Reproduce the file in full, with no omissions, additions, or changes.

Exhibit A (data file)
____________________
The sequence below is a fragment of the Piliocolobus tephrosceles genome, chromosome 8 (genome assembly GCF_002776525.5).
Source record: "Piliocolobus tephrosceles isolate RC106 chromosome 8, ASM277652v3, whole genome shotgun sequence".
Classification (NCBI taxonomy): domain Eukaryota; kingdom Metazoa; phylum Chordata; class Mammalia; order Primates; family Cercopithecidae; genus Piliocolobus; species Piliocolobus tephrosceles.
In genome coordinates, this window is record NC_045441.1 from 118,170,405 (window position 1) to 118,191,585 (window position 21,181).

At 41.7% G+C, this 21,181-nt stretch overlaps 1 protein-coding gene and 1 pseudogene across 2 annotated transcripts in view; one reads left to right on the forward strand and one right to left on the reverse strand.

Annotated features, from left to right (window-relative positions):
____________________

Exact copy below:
The sequence below is a fragment of the Piliocolobus tephrosceles genome, chromosome 8 (genome assembly GCF_002776525.5).
Source record: "Piliocolobus tephrosceles isolate RC106 chromosome 8, ASM277652v3, whole genome shotgun sequence".
Classification (NCBI taxonomy): domain Eukaryota; kingdom Metazoa; phylum Chordata; class Mammalia; order Primates; family Cercopithecidae; genus Piliocolobus; species Piliocolobus tephrosceles.
In genome coordinates, this window is record NC_045441.1 from 118,170,405 (window position 1) to 118,191,585 (window position 21,181).

At 41.7% G+C, this 21,181-nt stretch overlaps 1 protein-coding gene and 1 pseudogene across 2 annotated transcripts in view; one reads left to right on the forward strand and one right to left on the reverse strand.

Annotated features, from left to right (window-relative positions):